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by Malcolm Beck

Every living thing on earth will sooner or later die, no plant or animal lives for ever, when it dies it will rot whether we want it to or not.

When we compost, we are assisting nature in the rotting process. And our helping requires more art than science.

When mixing nitrogen and carbon materials, with air and water, we should strive for a blend that the de-composing microbes will happily work in.

Composting must be economical. If we use more energy to make a given measure of compost than the finished product contains, we lose and nature gains nothing.

The microbes use carbon as an energy source and protein (nitrogen) to build their bodies. The microbes also need many of the other minerals of the earth to build their bodies but the decaying materials will supply them.

Even though organic materials contain both carbon and nitrogen, some materials like sawdust, dried leaves, bark, wood chips and dry grass are high carbon material. And if left in a pile and moistened, nothing happens, it doesn't stink, draw flies or seem to ever rot.

High protein/nitrogen materials are manure, kitchen waste, green vegetable matter and animal matter such as blood and meat scrapes, this material quickly rots, stinks and draws flies when wet. These materials should be ground small and mixed well with the carbon materials when composting.

It is always better to start the compost pile with the carbon materials and add the nitrogen materials a little at a time until the microbes are really working and creating heat without a stink. Then you will know you have the correct carbon to nitrogen (C\N) ratio and can continue building the compost pile successfully.

Like other plants and animals, the microbes need air and water, but they don't want to be drowned. Just keep the pile moist, about like a squeezed out sponge.

For air, construct the pile with different sizes of the carbon materials, from dust up to three-inch particles. Odd sizes help keep the pile fluffy and it will breath by heat convection, gas diffusion and atmospheric pressure changes.

Compost can be made in static piles or windrows. Static piles are best in dry environments (less surface area is exposed to drying) and when light fluffy materials are being composted.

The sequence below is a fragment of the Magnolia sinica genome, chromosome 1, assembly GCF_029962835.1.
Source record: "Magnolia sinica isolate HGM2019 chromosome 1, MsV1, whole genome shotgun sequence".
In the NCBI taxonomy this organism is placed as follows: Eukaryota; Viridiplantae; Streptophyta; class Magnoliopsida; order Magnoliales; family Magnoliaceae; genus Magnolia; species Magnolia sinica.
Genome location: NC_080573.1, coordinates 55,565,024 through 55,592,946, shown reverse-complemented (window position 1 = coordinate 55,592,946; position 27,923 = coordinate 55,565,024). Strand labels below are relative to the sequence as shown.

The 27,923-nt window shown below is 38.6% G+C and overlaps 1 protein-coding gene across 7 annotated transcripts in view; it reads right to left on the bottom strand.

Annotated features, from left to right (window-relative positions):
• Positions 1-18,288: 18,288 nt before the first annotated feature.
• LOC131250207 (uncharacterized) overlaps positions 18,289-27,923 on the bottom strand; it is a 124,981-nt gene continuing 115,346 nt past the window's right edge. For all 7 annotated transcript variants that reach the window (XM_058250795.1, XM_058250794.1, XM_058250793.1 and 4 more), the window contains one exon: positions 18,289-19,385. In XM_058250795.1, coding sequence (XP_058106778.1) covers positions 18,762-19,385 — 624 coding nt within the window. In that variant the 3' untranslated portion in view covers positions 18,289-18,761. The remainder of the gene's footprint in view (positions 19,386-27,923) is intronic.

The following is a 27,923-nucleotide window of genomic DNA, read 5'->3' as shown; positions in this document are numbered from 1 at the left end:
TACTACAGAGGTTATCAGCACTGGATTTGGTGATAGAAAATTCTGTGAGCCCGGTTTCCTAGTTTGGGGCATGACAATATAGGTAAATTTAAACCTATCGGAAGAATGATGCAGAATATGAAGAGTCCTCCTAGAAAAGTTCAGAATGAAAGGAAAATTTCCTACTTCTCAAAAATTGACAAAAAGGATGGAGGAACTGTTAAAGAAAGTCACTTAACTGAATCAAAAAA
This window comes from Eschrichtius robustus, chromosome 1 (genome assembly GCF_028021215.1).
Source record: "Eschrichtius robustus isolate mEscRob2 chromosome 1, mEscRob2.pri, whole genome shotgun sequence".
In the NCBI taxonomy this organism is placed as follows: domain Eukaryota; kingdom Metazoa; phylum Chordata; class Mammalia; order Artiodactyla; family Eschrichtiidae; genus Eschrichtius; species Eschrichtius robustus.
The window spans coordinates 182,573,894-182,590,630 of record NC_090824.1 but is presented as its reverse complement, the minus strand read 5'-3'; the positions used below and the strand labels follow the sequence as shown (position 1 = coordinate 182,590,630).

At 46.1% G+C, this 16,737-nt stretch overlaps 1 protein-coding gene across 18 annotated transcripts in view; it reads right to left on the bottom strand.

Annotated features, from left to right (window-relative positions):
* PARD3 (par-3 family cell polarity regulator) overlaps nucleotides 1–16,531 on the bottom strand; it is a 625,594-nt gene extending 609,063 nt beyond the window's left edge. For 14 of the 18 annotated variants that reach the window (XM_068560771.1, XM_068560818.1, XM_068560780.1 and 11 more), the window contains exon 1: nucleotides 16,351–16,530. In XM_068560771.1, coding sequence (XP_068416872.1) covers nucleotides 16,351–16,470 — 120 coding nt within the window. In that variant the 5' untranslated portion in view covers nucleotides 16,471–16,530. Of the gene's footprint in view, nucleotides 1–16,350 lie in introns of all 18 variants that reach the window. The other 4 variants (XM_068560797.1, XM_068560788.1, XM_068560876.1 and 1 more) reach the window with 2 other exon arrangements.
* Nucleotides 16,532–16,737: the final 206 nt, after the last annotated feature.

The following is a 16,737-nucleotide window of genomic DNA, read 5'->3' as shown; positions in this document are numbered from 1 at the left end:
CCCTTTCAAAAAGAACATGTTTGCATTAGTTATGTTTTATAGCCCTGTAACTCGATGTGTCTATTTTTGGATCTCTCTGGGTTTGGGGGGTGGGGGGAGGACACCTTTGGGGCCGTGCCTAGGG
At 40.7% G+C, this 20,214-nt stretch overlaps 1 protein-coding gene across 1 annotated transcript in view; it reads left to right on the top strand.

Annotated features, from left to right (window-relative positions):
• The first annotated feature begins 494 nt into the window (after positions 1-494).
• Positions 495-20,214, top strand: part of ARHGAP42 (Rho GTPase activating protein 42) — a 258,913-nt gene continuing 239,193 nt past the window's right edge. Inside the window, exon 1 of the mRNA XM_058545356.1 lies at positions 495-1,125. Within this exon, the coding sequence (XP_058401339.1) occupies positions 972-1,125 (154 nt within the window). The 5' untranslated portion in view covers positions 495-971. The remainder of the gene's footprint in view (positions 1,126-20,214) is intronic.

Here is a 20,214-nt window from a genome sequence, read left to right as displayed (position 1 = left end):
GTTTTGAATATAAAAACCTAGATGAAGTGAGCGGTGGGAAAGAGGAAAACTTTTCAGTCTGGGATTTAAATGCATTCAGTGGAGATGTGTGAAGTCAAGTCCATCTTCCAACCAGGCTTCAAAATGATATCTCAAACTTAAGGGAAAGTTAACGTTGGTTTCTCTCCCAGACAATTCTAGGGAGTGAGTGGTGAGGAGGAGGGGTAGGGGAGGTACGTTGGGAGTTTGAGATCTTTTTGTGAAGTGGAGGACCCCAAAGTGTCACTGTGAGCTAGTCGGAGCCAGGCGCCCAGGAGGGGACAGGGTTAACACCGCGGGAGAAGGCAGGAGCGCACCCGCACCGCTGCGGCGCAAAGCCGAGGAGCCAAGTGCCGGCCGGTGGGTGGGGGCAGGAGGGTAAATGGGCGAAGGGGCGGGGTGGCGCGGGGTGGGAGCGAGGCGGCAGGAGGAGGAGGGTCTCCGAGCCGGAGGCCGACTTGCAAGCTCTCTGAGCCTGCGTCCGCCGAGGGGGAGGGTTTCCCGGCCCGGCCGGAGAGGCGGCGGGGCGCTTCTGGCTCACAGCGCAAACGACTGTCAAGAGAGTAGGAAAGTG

Turning the pile is for further mixing the materials, blending the microbes and fluffing the pile so it can breathe. Turning also makes sure the outside layer spends time on the Inside of the pile.

If compost is to be used in the garden or on the farm lands it should be used as soon as all putrid smells are gone but still in a heating stage. The decomposing activity is best completed in the soil so the ammonia nitrogen can be absorbed by the clay and humus in the soil and then used by growing crops especially cover crops. Any ammonia free in the soil will be used by microbes and turned into nitrites and then nitrates a more preferred form of nitrogen for plants.

The carbon dioxide released by the decomposing microbes will be captured by the leaf surface of growing plants which use the carbon and release oxygen to be used by soil life, their roots and higher forms of life such as the animals and us.

Keeping a compost pile too long and turning too often may waste the ammonia to the atmosphere and the carbon dioxide to the air In a location where and when plants aren't growing causing a big Waste to nature and the compost maker.

It is easy to tell when compost is aged enough to be worked into the soil. With one hand dig into the pile as far as possible and pull some out and smell, if it is still rank it is not ready, if you only smell ammonia it may be ready, to tell for sure walk a distance from the pile and wash your hand with water then smell both hands, if the hand from the pile smells it is not ready, but if no smell lingers the compost can be used, because by now weed seeds and pathogens will be dead and the soil will gain from the continued composting activity.

You don't need to be a scientist to make compost. Mother nature has been decaying things into the soil to nourish new life since the very beginning. She uses little effort and has no loss of nutrients and energy. And, she is a willing teacher, only if we observe her ways.

I have consulted with many cities, garbage companies, dairies, feedlots and industries and their reason for composting is always to save landfill space or to get rid of a waste product.

With nature there is no waste. Materials only become a waste when man wastes them.

Few people really understand why nature decays all dead things, how they should be used and they benefit man.


Every living thing will sooner or later die, no creature lives forever.

When it dies, it will rot whether you want it to or not.

Composting is the art of working with this rotting process in an economical way.



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last updated:  February 9, 2004